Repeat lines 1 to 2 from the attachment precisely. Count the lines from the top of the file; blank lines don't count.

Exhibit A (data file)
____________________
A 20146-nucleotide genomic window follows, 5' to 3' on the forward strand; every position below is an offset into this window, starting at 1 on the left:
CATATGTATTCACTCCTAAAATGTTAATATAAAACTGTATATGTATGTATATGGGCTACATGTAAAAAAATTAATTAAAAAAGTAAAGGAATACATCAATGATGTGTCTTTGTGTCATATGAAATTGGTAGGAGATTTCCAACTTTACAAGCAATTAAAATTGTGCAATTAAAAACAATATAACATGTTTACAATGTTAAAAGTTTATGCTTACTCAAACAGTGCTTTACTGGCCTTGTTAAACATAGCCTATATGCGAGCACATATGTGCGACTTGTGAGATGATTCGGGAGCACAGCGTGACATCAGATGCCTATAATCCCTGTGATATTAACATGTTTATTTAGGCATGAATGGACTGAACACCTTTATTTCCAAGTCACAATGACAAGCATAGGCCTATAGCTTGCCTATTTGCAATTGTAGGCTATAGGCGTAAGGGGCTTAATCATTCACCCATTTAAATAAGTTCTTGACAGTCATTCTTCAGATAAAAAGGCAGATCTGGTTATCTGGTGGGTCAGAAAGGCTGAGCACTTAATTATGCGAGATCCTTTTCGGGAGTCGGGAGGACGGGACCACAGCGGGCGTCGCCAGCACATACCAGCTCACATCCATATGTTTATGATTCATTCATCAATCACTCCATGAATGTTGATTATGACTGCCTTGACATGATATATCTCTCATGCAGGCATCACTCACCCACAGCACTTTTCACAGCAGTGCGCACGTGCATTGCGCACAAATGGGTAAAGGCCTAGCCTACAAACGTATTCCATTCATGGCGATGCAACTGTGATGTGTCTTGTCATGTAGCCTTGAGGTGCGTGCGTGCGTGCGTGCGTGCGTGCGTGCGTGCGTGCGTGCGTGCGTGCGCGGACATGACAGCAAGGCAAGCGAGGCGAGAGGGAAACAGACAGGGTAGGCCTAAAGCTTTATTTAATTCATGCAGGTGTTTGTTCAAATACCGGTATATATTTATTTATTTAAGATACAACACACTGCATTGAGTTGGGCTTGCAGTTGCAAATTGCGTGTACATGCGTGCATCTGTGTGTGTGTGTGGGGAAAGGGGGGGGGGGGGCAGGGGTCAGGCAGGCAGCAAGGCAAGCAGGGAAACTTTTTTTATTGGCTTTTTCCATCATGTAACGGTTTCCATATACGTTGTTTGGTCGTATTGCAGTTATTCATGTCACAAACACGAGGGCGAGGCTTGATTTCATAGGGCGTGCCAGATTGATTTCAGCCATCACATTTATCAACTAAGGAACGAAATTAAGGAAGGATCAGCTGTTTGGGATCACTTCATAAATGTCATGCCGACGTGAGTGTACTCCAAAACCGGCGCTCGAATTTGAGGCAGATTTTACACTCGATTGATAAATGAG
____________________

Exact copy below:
A 20146-nucleotide genomic window follows, 5' to 3' on the forward strand; every position below is an offset into this window, starting at 1 on the left:
CATATGTATTCACTCCTAAAATGTTAATATAAAACTGTATATGTATGTATATGGGCTACATGTAAAAAAATTAATTAAAAAAGTAAAGGAATACATCAATGATGTGTCTTTGTGTCATATGAAATTGGTAGGAGATTTCCAACTTTACAAGCAATTAAAATTGTGCAATTAAAAACAATATAACATGTTTACAATGTTAAAAGTTTATGCTTACTCAAACAGTGCTTTACTGGCCTTGTTAAACATAGCCTATATGCGAGCACATATGTGCGACTTGTGAGATGATTCGGGAGCACAGCGTGACATCAGATGCCTATAATCCCTGTGATATTAACATGTTTATTTAGGCATGAATGGACTGAACACCTTTATTTCCAAGTCACAATGACAAGCATAGGCCTATAGCTTGCCTATTTGCAATTGTAGGCTATAGGCGTAAGGGGCTTAATCATTCACCCATTTAAATAAGTTCTTGACAGTCATTCTTCAGATAAAAAGGCAGATCTGGTTATCTGGTGGGTCAGAAAGGCTGAGCACTTAATTATGCGAGATCCTTTTCGGGAGTCGGGAGGACGGGACCACAGCGGGCGTCGCCAGCACATACCAGCTCACATCCATATGTTTATGATTCATTCATCAATCACTCCATGAATGTTGATTATGACTGCCTTGACATGATATATCTCTCATGCAGGCATCACTCACCCACAGCACTTTTCACAGCAGTGCGCACGTGCATTGCGCACAAATGGGTAAAGGCCTAGCCTACAAACGTATTCCATTCATGGCGATGCAACTGTGATGTGTCTTGTCATGTAGCCTTGAGGTGCGTGCGTGCGTGCGTGCGTGCGTGCGTGCGTGCGTGCGTGCGTGCGTGCGCGGACATGACAGCAAGGCAAGCGAGGCGAGAGGGAAACAGACAGGGTAGGCCTAAAGCTTTATTTAATTCATGCAGGTGTTTGTTCAAATACCGGTATATATTTATTTATTTAAGATACAACACACTGCATTGAGTTGGGCTTGCAGTTGCAAATTGCGTGTACATGCGTGCATCTGTGTGTGTGTGTGGGGAAAGGGGGGGGGGGGGCAGGGGTCAGGCAGGCAGCAAGGCAAGCAGGGAAACTTTTTTTATTGGCTTTTTCCATCATGTAACGGTTTCCATATACGTTGTTTGGTCGTATTGCAGTTATTCATGTCACAAACACGAGGGCGAGGCTTGATTTCATAGGGCGTGCCAGATTGATTTCAGCCATCACATTTATCAACTAAGGAACGAAATTAAGGAAGGATCAGCTGTTTGGGATCACTTCATAAATGTCATGCCGACGTGAGTGTACTCCAAAACCGGCGCTCGAATTTGAGGCAGATTTTACACTCGATTGATAAATGAG